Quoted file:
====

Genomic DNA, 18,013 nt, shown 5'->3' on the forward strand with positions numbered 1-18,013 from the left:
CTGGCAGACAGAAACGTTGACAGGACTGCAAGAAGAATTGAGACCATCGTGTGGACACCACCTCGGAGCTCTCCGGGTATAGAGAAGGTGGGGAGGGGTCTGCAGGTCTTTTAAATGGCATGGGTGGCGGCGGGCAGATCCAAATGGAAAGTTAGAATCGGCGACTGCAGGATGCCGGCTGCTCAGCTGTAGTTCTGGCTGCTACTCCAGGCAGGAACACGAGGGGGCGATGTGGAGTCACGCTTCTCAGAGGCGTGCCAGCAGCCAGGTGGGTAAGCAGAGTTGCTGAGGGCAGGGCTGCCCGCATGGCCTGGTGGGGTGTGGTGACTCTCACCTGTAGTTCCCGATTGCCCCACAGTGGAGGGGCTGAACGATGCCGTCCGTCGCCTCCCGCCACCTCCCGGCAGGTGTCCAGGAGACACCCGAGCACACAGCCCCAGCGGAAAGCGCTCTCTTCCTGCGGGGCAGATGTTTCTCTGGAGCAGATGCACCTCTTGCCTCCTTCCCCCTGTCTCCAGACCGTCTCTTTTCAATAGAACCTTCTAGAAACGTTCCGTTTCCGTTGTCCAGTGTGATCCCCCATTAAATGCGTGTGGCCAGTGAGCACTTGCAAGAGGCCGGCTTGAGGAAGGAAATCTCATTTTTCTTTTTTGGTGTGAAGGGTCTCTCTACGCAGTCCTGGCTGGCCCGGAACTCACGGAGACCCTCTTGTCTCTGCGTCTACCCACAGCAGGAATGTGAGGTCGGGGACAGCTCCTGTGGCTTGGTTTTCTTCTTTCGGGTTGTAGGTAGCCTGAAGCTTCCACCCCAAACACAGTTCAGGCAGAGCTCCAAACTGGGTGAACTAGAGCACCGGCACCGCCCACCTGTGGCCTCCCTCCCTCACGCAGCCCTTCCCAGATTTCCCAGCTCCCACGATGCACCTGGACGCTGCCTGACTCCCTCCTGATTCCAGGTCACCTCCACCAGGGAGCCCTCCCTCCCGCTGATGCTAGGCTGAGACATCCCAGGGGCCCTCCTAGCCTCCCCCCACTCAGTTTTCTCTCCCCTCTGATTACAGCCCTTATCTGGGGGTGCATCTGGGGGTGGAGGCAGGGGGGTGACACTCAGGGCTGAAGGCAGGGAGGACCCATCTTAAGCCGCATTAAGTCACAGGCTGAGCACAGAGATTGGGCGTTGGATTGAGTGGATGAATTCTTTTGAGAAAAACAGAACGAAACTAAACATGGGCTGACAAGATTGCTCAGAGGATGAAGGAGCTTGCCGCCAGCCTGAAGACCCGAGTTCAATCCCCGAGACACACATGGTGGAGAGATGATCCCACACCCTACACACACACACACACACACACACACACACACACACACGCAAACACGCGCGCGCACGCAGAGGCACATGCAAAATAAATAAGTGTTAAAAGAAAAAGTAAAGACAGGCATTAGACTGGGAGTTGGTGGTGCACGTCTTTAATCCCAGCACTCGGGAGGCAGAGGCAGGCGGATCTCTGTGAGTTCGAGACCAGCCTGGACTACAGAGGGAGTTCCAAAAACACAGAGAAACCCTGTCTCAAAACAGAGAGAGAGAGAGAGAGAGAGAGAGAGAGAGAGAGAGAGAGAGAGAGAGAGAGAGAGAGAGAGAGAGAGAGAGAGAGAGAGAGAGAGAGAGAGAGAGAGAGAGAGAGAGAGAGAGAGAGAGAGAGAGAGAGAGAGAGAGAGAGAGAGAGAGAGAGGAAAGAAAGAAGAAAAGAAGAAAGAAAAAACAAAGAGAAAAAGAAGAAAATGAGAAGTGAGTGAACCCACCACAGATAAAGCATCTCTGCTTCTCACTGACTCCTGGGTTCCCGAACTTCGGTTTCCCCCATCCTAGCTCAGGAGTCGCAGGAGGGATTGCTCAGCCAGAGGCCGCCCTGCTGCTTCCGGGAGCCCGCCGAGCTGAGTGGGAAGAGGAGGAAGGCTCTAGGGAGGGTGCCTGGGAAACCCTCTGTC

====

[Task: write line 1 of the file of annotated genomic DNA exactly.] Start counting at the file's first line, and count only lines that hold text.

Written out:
Genomic DNA, 18,013 nt, shown 5'->3' on the forward strand with positions numbered 1-18,013 from the left: